August 20, 2006

My magic table.

I've got a little table -- I've written about it before -- that seems to have a magical capacity to concentrate my mind. It's all the way in the back of a Madison café, not a normal place for me to sit. I like the front, where people move around and talk and give you that real feeling of being out in the world, which seems to be the point of not working at home. But there's something about this table by the window, where the view when you look straight up is a bulletin board: "Stop Israeli Terror Now!" "Help Defeat Bush and the GOP," "Demand Zero Emission Cars," "Demonstrate Against Hate," "Womyn's Coop," "Lay Low and Glow," "The Power to Heal Is In Your Hands," "Depression and Brain Changes Research Study." Something keeps me focused. I sat here once and wrote an op-ed on a 3-hour deadline. Last time I was here, I ran into a colleague who had a writing project spread out on a table. A novel, he revealed. Are all the lawprofs writing novels these days? A week ago, I checked out lawprof Jed Rubenfeld's new novel and noted how he said his agent steered him away from a law book: People want to read novels. But I'm not here to start a novel, even though once, a long time ago, I wrote a novel, I was kind of inspired by an essay today about those summer camps for writers, and I even had a dream last night that I was writing a novel. What was the novel about? I can't remember! And I'm at my little magic table here now because I've got another little law essay to do.

12 comments:

PatCA said...

Your little table sounds like a good writer's habit, the thing that gets you in the zone. You should try a writer's retreat--you never know what wonderful ideas lie waiting to be discovered under the thin ice of everyday life.

I was a member of a very productive writing group, and many went on these retreats. However, 9/11 and the following blood feuds over politics destroyed it. Maybe we need a centrist retreat?

Ann Althouse said...

My whole house is already a writer's retreat! I was reading that article, wondering what I would get that I don't have. I think it's: a more confined space, someone else getting my food for me, and other writers in the vicinity.

PatCA said...

And an absence of routine! When everything is new, it upsets the comfort level, and that opens up one's creative process.

One writing teacher recommended we break up our comfort level in order to open up--something as simple as stopping the newspaper.

I'd like to try this one. http://www.all-story.com/belize.cgi

Rick Lee said...

I have had many such places that I go to concentrate on a project. I find that I have to keep changing the place. As soon as I get used to one place, then I can't concentrate there any longer.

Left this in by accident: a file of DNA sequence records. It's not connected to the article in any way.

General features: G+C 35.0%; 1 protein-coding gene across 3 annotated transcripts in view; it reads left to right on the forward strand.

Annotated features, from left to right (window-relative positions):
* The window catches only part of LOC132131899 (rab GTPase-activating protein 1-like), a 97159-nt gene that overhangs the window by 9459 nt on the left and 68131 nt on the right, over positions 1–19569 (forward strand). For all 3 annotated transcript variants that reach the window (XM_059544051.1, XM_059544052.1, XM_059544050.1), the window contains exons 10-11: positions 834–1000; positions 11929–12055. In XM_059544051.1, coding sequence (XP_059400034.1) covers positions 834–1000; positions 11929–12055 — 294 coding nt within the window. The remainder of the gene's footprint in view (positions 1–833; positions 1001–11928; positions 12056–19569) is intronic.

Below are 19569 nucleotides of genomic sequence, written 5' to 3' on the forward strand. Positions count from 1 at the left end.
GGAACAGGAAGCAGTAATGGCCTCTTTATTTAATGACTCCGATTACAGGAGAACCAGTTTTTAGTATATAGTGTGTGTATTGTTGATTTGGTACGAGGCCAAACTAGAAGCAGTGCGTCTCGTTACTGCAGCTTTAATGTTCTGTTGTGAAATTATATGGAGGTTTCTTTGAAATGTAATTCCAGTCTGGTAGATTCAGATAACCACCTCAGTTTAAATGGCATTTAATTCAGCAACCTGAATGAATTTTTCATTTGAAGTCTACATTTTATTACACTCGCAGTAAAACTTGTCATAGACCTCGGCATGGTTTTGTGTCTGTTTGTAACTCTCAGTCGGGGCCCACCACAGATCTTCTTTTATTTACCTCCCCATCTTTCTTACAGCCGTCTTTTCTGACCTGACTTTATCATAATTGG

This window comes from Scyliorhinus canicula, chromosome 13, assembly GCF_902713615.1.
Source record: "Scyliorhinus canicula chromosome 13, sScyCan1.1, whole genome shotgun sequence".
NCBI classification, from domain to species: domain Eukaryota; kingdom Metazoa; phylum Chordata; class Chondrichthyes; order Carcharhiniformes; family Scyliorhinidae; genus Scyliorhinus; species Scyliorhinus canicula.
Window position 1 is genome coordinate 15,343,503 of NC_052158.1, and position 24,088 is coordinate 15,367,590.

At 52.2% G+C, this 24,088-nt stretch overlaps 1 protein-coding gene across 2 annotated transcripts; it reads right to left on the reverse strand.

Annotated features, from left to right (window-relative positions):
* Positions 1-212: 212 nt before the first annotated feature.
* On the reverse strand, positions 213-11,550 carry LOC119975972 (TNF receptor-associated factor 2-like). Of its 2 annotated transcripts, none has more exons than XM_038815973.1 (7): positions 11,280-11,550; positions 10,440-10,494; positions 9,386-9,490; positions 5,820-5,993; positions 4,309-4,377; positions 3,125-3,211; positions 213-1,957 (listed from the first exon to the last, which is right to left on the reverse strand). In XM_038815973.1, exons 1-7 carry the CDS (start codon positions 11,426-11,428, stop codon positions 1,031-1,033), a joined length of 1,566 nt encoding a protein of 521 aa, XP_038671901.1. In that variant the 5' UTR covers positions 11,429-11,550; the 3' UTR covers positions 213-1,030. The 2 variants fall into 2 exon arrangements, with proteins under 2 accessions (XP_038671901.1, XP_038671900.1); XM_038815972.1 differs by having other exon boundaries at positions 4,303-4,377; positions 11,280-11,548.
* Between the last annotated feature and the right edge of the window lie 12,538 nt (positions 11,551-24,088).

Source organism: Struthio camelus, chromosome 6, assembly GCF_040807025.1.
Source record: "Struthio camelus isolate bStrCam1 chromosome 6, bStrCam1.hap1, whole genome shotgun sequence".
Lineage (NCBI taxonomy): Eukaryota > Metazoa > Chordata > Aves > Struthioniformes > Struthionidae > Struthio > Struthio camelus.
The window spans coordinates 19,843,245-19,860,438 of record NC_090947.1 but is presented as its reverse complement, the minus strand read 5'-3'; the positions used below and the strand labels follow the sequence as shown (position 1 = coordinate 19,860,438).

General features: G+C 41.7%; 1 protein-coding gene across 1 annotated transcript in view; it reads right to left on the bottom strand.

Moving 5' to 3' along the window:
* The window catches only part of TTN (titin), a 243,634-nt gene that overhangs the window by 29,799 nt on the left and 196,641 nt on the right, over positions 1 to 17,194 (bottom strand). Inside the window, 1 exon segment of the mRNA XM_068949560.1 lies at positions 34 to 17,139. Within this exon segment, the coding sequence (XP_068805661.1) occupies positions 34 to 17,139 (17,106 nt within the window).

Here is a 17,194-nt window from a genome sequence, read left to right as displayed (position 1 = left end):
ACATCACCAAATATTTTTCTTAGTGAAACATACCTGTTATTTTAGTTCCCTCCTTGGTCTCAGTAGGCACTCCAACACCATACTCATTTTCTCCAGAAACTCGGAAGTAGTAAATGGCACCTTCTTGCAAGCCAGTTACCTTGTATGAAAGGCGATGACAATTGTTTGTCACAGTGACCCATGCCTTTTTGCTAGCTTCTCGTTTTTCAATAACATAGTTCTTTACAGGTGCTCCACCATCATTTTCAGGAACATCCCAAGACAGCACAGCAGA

ignacio said...

You've spoken several times about how you don't like to read or wish to read fiction -- or, at least, contemporary fiction. But you once wrote a novel? If it was published it seems like you would have mentioned it.

So when you make broad pronouncements about contemporary fiction, it does make one wonder, just a little, just a tiny bit, exactly what might be going on.

Ann Althouse said...

Ignacio: I never published it. Anyway, I don't say that I never read novels. I say that I usually read nonfiction and tend to prefer it and that I'm very picky about which novels I want to read. I think most of them are bad. I don't read novels just as an amusing way to pass the time. I'm terribly bored by most of the crap novelists put in novels and I don't think most of the people who become novelists are very astute in their observations. A lot of them are depressed, too, which means they have distorted perceptions.

Ruth Anne Adams said...

"Womyn's Coop,"

Is that where they keep the hens?

David Walser said...

Okay, so you never published it. That's far more than most of us have done.

How about self-publishing it as a download? Your many fans would love a chance to read it -- even if it makes us appreciate your non-fiction writing all the more.

Ann Althouse said...

Thanks, but I don't stand by it. I don't believe in self-published fiction anyway. Certainly not something written long ago (in the 80s). It really doesn't represent me at all. I'm probably lucky it's not out there. I'd be embarrassed.

Christy said...

Now where did I read that having finished a novel, published or not, makes one a true writer?

What excited me in the Sunday Book Review was news of a good bio of Science Fiction writer James Tiptree, Jr. and a new translation of The Three Musketeers."
For us sci-fi reading girls, discovering the popular Tiptree was actually a highly competent woman whose life included real adventure was delicious beyond belief. As for The Three Musketeers, what can I say? I know it came from a novel factory, but I love it.

Maxine Weiss said...

"I don't think most of the people who become novelists are very astute in their observations. A lot of them are depressed, too, which means they have distorted perceptions."----Ann

Like who?

Can we name names?

Uh-oh.

Peace, Maxine

Frank Borger said...

"Stop Israeli Terror Now!" "Help Defeat Bush and the GOP," "Demand Zero Emission Cars," "Demonstrate Against Hate," "Womyn's Coop," "Lay Low and Glow," "The Power to Heal Is In Your Hands," "Depression and Brain Changes Research Study."

Hey, take all the above, mix in some gratuitous sex, and you too can write the next NY Times top book. (At least it would surely sell in NYNY CA, and Madison.)